City and College agree on mixed-use Triangle Project

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April 20, 2010

5:52 AM

When it comes to off-campus student housing, residents, city policymakers and students rarely see eye-to-eye. The Triangle Retail Project is an exception.

The project, which is being overseen by the College of William and Mary Real Estate Foundation, includes 10,000 to 12,000 square feet of commercial space on the first floor, with 14 student apartments in the two stories above. The complex will occupy the property between the Williamsburg Baptist Church and Wawa along Richmond Road, and is expected to house 56 students.

“I think it’s a really great idea,” incoming Student Assembly President Chrissy Scott ’11 said. “It’s pretty much a win-win.”

In recent Williamsburg Planning Commission and City Council meetings, the project has been touted as an example of the type of development the city should encourage.

“It certainly will provide more housing for students,” planning commission chairman and city council candidate Doug Pons said. “If you look at new projects around the country, [mixed-use development] has been popular.”

Pons added that when the planning commission recommended increasing apartment occupancy limits to four people in the B-3 zoning district, the goal was to encourage property owners to redevelop with mixed-use complexes.

However, although Pons supports the project, he holds some reservations regarding its long-term impact on student housing.

As the College’s student population expands, as is expected in the coming years, the demand for housing in Williamsburg will remain.

“I don’t believe it’s going to alleviate the need for [student] housing among residential neighborhoods,” he said. “If we grow by 50, there’s still a demand for housing elsewhere.”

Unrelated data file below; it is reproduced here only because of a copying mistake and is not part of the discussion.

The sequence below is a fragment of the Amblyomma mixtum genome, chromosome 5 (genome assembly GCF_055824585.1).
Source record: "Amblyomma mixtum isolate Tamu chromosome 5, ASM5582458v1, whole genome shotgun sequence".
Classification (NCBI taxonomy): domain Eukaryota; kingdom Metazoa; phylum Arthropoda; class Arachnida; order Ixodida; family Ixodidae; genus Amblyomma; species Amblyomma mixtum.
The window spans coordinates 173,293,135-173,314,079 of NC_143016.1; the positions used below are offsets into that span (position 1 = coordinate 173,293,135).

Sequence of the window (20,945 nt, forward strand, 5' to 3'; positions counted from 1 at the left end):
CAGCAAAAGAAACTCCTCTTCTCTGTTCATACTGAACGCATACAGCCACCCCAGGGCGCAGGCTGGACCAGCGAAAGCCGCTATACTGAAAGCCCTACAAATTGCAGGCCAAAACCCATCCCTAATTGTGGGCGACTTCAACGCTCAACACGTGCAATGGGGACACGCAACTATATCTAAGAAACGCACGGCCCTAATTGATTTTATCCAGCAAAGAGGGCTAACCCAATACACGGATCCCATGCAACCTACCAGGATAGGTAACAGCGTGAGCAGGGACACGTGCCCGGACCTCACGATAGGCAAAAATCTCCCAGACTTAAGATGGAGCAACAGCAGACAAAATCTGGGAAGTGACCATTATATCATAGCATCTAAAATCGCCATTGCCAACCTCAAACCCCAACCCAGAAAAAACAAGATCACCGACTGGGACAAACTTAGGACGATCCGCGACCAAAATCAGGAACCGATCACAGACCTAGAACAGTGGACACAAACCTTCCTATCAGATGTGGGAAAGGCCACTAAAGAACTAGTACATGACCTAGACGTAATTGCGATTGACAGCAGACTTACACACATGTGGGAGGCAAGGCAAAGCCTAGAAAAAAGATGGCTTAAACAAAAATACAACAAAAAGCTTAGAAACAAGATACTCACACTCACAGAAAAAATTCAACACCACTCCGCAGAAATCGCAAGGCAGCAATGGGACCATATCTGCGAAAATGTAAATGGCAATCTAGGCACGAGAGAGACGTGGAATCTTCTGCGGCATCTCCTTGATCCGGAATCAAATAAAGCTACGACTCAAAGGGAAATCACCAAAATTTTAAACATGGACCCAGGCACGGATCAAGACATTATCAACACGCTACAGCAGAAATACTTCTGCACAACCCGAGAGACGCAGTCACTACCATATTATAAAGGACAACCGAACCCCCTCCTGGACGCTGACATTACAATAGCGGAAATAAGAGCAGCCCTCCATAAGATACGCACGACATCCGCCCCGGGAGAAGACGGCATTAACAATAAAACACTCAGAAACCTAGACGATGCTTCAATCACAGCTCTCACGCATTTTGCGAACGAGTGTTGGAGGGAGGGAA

Pons is not the only city council candidate who supports the Triangle Project. Incumbent councilman Bobby Braxton and Scott Foster ’10 have also voiced their support.

“It’s great. It combines student housing, it’s business,” Braxton said. “A lot of students want businesses close to campus, so that that way, they don’t have to walk to heck and back.”

As city revenue declined over the past two years, attracting and retaining new businesses has become a high priority for city leaders. Developments along Richmond Road and at High Street have brought in high-traffic chain restaurants such as Domino’s, Chipotle and Five Guys — all of which are subject to the city’s five-percent meal tax.

According to a budget presentation delivered by City Manager Jackson Tuttle in March, revenues from the city’s tax on hotel rooms have dropped significantly due to a decline in visitors to Colonial Williamsburg. However, meal tax revenues have not been as severely affected.

Preliminary findings from the Student Life Survey administered by the Student Assembly and the Student Chamber of Commerce indicated that students would prefer a late-night diner to occupy any new developments within walking distance of campus — an option that Real Estate Foundation Executive Director Nancy Buchanan said is being considered for the Triangle Project.

“We hope to begin construction in July, so it’s a pretty tight schedule,” Buchanan said.

Although the city council approved the necessary zoning measures to allow construction to proceed at its Monday meeting, the Foundation still needs to get its final site plans approved by the Architectural Review Board and the Planning Commission.

“We looked at the exterior and felt it wasn’t well proportioned,” ARB Chairman Scott Spence said. “If they follow-up and make some of the changes we recommended … I certainly think it’ll have a good chance at approval.”

Buchanan said that the Foundation would be submitting its final site plan to the planning commission in the near future.

In addition to finalizing the site plans, the Foundation has also yet to determine how they will finance the project.

“We’re hoping the project will finance itself, with income from the restaurants and student apartments,” Buchanan said. “We’ve gone out to several bankers about financing.”

Initially, the Triangle Retail Project was to be financed by the sale of the Foundation’s commercial real estate in Newport News.

The property has yet to sell, which Buchanan attributes to the poor state of the real estate market.

Although overall planning for the project has not been finalized, the concept of having a student friendly business and apartment complex close to campus remains a popular one among students.

“Everything is about accessibility,” Scott said. “Putting things further and further off-campus doesn’t really help us much.”

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